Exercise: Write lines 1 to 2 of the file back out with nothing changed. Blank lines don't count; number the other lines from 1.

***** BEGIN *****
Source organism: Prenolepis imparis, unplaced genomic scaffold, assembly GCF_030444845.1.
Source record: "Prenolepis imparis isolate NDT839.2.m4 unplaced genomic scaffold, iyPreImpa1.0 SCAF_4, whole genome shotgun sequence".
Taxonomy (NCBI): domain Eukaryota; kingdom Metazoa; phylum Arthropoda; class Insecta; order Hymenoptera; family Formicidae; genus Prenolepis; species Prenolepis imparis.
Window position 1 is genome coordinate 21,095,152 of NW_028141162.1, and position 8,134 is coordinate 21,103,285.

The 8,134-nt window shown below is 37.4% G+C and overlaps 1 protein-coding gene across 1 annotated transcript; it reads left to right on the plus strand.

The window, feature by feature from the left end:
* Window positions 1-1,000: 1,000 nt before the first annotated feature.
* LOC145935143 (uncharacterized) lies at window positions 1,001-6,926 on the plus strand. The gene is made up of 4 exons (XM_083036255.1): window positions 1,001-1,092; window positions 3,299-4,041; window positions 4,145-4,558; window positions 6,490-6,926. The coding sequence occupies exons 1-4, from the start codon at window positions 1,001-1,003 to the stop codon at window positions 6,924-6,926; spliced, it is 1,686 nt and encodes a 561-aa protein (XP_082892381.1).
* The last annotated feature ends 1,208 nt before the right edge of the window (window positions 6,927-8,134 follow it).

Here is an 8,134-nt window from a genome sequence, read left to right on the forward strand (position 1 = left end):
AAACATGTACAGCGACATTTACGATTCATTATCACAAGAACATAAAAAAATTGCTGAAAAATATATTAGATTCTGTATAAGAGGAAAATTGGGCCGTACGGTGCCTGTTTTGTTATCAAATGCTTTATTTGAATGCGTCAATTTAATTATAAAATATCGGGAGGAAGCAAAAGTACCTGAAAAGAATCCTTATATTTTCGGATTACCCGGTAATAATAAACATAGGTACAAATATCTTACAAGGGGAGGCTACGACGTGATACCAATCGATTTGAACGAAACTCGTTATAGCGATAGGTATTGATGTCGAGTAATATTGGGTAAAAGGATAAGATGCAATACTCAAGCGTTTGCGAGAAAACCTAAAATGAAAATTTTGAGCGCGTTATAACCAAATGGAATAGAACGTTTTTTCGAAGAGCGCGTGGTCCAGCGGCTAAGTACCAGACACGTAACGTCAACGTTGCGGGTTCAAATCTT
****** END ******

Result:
Source organism: Prenolepis imparis, unplaced genomic scaffold, assembly GCF_030444845.1.
Source record: "Prenolepis imparis isolate NDT839.2.m4 unplaced genomic scaffold, iyPreImpa1.0 SCAF_4, whole genome shotgun sequence".